In any event, when cyberspace comes to life it does so through virtual windows on workstations supported with client-server technology. The genesis of this virtual world was a technology that appears modest by modern standards: Telnet. Along with Email and ftp, Telnet was an early Internet killer application. What made Telnet distinctive was the fact that Telnet gave us inter-connectivity, the sine qua non of cyberspace. Telnet was not just a remote login procedure in a timesharing system. It was an inter-connectivity tool for every client and every server (in principle at least) on the Internet. The viability of this one general-purpose, pervasive program paved the way for all client- server technology to follow. It was an early milestone in the evolution of cyberspace.
What followed is miraculous even by modern computer industry standards. From 1983 when Arpanet went "public" to the present, the Internet has grown to 25 million users on 2 million computer systems using 10 thousand subnets . Monthly growth rates are estimated to be in the double digits. The usage statistics depicted in Figure 1 are typical for modern network information centers.
First, consider the case of Internet "white pages." These resources (Whois, X.500, Knowbot Information Systems (KIS), Netfind, etc.) are directory services for the Internet itself. However, even within that small group there are large differences. Whois is a centralized directory based upon the Unix Finger program. X.500 is a decentralized directory. KIS isn't really a directory service at all, but is a directory service locator. That is, KIS uses existing directories to find Internet users. Netfind is yet an entirely different animal. It doesn't limit its domain to network directory facilities like Whois and X.500. It will scour the net for Internet users on individual servers.
Second, let's consider the case of Emailers. There are scores of Email systems with widely varying capabilities and vastly different levels of sophistication. Some, like Elm, betray a 1970's human factors orientation. Others, like cc:mail and LaMail are modeled after today's word processors. Some mix the old with the new. Pine, for example, has an interface that is clumsy and stiff by modern standards. But it allows the Emailer to attach multimedia files to the message - forward thinking even for the 1990's. Like the net directory services, they span the spectrum of that which is possible and desirable.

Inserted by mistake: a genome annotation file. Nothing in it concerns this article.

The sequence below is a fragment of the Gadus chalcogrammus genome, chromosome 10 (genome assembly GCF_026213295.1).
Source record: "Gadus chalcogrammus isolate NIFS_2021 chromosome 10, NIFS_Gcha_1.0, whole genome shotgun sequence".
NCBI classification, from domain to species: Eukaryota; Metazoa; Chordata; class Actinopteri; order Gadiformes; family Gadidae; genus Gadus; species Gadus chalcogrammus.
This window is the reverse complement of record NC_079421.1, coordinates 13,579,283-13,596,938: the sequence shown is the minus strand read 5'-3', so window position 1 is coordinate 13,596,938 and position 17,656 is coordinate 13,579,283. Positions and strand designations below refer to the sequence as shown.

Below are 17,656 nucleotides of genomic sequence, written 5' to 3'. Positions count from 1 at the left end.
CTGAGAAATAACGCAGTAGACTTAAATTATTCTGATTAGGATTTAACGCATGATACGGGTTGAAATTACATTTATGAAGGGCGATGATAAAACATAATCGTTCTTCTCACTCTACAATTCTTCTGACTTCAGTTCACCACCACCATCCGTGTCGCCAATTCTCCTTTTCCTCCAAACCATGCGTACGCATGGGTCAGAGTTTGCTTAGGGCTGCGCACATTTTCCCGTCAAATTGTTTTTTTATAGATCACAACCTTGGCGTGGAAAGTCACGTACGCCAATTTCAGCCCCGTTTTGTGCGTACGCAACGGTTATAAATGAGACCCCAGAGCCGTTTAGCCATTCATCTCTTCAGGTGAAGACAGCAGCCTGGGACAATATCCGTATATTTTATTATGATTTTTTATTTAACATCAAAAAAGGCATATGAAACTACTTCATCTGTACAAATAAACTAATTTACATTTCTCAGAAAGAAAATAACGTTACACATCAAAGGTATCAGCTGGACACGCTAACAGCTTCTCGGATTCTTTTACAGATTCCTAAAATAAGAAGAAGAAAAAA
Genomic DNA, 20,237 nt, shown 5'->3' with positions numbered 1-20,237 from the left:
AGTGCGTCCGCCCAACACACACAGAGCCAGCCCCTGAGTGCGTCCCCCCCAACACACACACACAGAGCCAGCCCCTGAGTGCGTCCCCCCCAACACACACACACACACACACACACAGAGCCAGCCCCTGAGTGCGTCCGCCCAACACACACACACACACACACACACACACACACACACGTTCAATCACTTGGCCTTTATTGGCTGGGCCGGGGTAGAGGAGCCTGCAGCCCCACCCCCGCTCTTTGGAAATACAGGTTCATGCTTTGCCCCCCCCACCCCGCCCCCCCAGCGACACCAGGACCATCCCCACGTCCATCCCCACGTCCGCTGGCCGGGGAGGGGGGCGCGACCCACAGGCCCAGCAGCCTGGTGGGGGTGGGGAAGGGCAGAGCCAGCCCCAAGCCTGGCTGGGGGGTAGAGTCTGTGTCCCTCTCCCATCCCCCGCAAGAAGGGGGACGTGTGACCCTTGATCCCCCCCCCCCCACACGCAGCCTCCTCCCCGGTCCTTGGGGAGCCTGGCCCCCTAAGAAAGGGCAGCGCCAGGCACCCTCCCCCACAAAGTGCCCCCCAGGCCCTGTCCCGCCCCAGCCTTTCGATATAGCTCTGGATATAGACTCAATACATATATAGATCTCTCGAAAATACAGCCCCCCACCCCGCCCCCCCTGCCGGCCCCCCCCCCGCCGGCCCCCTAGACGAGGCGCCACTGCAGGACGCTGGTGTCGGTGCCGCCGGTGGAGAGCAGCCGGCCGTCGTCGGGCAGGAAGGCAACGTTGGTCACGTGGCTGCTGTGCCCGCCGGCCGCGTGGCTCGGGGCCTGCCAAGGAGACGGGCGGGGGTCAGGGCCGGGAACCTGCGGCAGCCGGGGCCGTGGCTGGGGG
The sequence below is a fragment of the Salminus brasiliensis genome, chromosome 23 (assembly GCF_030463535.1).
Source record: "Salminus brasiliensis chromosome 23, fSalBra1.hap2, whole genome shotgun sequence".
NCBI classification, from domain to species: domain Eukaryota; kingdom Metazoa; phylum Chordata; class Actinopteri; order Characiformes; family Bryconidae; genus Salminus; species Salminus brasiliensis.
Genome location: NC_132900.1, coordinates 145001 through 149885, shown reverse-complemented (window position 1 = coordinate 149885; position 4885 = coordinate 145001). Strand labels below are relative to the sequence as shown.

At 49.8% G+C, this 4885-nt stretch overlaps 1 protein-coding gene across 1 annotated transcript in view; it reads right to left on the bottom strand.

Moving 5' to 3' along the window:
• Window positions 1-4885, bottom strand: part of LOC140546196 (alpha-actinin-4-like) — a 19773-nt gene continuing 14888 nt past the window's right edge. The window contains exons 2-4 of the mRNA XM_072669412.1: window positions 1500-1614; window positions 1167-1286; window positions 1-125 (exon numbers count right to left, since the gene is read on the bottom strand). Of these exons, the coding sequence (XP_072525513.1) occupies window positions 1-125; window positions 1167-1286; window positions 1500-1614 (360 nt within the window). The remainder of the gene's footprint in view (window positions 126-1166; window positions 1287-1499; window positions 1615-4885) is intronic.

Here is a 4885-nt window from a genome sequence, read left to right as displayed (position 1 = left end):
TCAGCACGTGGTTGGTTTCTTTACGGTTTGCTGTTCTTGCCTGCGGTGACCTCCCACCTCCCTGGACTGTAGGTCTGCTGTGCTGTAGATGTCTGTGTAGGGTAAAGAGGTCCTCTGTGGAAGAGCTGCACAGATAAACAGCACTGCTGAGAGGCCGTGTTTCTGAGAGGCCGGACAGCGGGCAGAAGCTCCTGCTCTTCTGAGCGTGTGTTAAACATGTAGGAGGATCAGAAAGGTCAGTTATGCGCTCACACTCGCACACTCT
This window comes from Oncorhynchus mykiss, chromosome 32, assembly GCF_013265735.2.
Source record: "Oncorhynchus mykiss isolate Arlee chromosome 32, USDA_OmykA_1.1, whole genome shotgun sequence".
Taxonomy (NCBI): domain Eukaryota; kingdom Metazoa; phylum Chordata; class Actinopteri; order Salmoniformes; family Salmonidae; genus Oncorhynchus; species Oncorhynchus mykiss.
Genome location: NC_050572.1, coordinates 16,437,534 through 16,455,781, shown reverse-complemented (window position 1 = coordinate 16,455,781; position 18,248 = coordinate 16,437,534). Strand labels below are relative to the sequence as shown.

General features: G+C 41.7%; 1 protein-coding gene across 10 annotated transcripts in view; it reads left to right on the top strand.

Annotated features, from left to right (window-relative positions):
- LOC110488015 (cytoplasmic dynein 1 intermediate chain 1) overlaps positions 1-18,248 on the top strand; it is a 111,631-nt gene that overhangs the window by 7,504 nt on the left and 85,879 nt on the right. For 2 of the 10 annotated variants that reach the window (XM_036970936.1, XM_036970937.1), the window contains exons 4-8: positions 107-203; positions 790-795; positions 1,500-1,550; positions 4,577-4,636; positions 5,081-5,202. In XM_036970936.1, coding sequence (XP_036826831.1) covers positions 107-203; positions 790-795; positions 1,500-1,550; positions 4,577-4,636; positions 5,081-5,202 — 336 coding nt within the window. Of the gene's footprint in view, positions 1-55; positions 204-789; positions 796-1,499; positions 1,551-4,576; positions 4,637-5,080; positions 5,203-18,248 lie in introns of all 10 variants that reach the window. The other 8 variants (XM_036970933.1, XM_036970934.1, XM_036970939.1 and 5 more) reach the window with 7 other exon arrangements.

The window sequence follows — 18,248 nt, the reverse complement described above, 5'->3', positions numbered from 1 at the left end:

We offer the following categorization (see Figure 2) as one of
many perspectives on current Internet client-server resources.
FUNCTIONALITY: On our account, there are six basic categories of Internet resources. Transfer programs [t] facilitate the transfer of files. Directory programs [d] are the Internet's 'phone books. Locators [l] ferret out information on the net. Organizers [o] attempt to virtually organize network resources for a particular user in much the same way that a database schema does. Communications programs [c] deal with message transmission - for brevity, we focus only on interpersonal communication here. Next, we have the client- server browsers [b]. If Internet is the backbone of cyberspace, the browsers are its blood supply. Browsers open the Internet to the virtual consumption of information - text, graphics, sound, video. This information is right at your fingertips irrespective of it's physical location or source. Finally, we have the remote login software, Telnet [t], let's us take advantage of most of these resources even without the client-side software on our workstation.
DOMAINS: The resource domain describes the nature of the material with which it works. Directory systems [d] work with internal network information like names of users and domains. Document domains [d], files-oriented systems [f] and message passing domains [m] are self-explanatory. General purpose [gp] resources support all of the above, and multimedia as well.
TOPOLOGY: This is the layout of the network as perceived by the user and his computer. Although more fine-grained distinctions are possible, we choose to distinguish only between point-to-point [p] and Network [n] topologies. PTP may be thought of as a direct link to some Internet resource - two objects linked by fiber, as it were. Network topologies may be viewed as graphs. One may 'virtually' move through the net via strands of interconnected nodes. Cyberspace requires a network topology.